Absolutely! Believe this is what the nursing homes must do. Dialysis Compare does not go far enough. And according to what someone shared with me recently, DC is on the honor system and not all reported outcomes are honorable.

Thank you for all the reports shared today and ideas for improvements. This is what is needed in a non-hostile public forum.

So if you want to go deep into dialysis advocacy there are ways, it takes faith, but you never know what actions will work. Jane you mentioned that Dialysis Facility Compare does not provide enough information. Well the information they do supply is obtained by a form that every dialysis unit must supply. Every year that form is reauthorized and in the process of reauthorization CMS publishes a request for comment in the Federal Register.

This is from the Federal Register: May 26, 2006 (Volume 71, Number 102) which is available online here:

5.Type of Information Collection Request: Extension of a currently approved collection

Title of Information Collection: End Stage Renal Disease Medical Information ESRD Facility Survey

Use: The ESRD Facility Survey is completed by all Medicare-approved ESRD facilities once a year. The survey was designed to collect information concerning treatment trends, utilization of services and patterns of practice in treating ESRD patients.

The aggregate patient information is collected from each Medicare-approved provider of dialysis and kidney transplant services. The information is used to assess and evaluate the local, regional and national levels of medical and social impact of ESRD care and are used extensively by researchers and suppliers of services for trend analysis.

The information is available on the CMS Dialysis Facility Compare website and will enable patients to make informed decisions about their care by comparing dialysis facilities in their area.

The ESRD Facility Survey Public Use File is also posted at:

So I think this is the form that is informing Dialysis Facility Compare. By publishing in the Federal Register CMS is asking for comments.

In compliance with the requirement of section 3506©(2)(A) of the Paperwork Reduction Act of 1995, the Centers for Medicare & Medicaid Services (CMS) is publishing the following summary of proposed collections for public comment. Interested persons are invited to send comments regarding this burden estimate or any other aspect of this collection of information, including any of the following subjects:
(1) The necessity and utility of the proposed information collection for the proper performance of the agency’s functions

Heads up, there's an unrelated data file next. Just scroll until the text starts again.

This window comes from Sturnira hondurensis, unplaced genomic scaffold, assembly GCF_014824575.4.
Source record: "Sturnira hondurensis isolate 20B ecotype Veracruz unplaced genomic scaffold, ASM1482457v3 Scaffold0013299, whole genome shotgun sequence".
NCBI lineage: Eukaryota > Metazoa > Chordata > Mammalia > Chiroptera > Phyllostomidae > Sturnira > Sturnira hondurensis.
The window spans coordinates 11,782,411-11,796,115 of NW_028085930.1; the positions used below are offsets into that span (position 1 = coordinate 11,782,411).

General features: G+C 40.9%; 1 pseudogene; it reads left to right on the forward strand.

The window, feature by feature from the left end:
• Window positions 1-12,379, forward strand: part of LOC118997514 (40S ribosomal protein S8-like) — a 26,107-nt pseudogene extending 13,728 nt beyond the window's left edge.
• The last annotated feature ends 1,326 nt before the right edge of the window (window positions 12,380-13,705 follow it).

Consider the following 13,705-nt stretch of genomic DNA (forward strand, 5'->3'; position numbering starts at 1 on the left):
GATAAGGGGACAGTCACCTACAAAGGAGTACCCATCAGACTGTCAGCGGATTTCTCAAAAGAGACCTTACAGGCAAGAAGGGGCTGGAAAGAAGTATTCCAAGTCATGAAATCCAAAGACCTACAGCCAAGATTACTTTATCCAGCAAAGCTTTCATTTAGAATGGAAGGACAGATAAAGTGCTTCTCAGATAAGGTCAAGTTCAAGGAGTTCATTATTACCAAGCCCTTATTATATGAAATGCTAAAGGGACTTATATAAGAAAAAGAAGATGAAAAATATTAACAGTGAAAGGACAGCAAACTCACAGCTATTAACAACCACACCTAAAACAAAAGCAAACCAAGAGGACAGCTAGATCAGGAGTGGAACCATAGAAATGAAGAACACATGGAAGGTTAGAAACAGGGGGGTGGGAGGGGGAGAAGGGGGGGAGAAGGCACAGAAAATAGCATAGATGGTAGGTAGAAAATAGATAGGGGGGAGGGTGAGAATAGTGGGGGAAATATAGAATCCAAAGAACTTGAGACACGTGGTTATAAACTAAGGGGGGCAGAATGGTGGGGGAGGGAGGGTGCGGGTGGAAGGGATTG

(2) the accuracy of the estimated burden
(3) ways to enhance the quality, utility, and clarity of the information to be collected
(4) the use of automated collection techniques or other forms of information technology to minimize the information collection burden.

b ways to enhance the quality, utility, and clarity of the information to be collected;[/b]

I read this as asking for input on the Dialysis Facility Compare Website. If you think Dialysis Facility Compare should include additional information (off the top of my head: ongoing dialyzor infection control education; modality education – what do you think should be reported on DFC?) this seems like an opportunity to comment.

To be assured consideration, comments and recommendations for the
proposed information collections must be received at the address below,
no later than 5 p.m. on July 25, 2006.
CMS, Office of Strategic Operations and Regulatory Affairs,
Division of Regulations Development–A,
Attention: Melissa Musotto,
Room C4-26-05
7500 Security Boulevard
Baltimore, Maryland 21244-1850

Maybe something else that could be reported is the date of the last State survey.

For Dialysis Facility Compare to report data, it must get the data from a reliable data source. No matter how much we’d like to know it, there is no collection of data on patient education. There is no criteria for what constitutes what education should be recommended and how to tell that a patient heard, understood, and retained the education provided.

A lot of groundwork needs to be laid before DFC could reliably provide data on this topic. That’s why the Kidney Care Quality and Improvement Act has a provision that would establish an advisory board to recommend a curriculum that could be offered to all patients and provide Medicare funding for patient education. Another hurdle to overcome will be how to monitor whether clinics actually provide comprehensive patient education or don’t just say they have.

Here’s an article on infection control from 2002 that includes recommendations:

I found it on this website – – under the Reports and Publications tab.

Dialysis Facility Compare is there for dialyzors and those who love us to make an informed choice, this is an opportunity to provide feedback. I don’t think someone has to have the solution to point out a need. If Jane wants information on infection control that’s all she needs to say. I think listing the dates of the last few State inspections would be useful.

Beth if CMS asked you and Dori to devise measures I think you would be able to figure it out. I think what a dialyzor advocate should do is write CMS and tell them what they would like to see on DFC. Medicare is suppose to be doing all this for us dialyzors.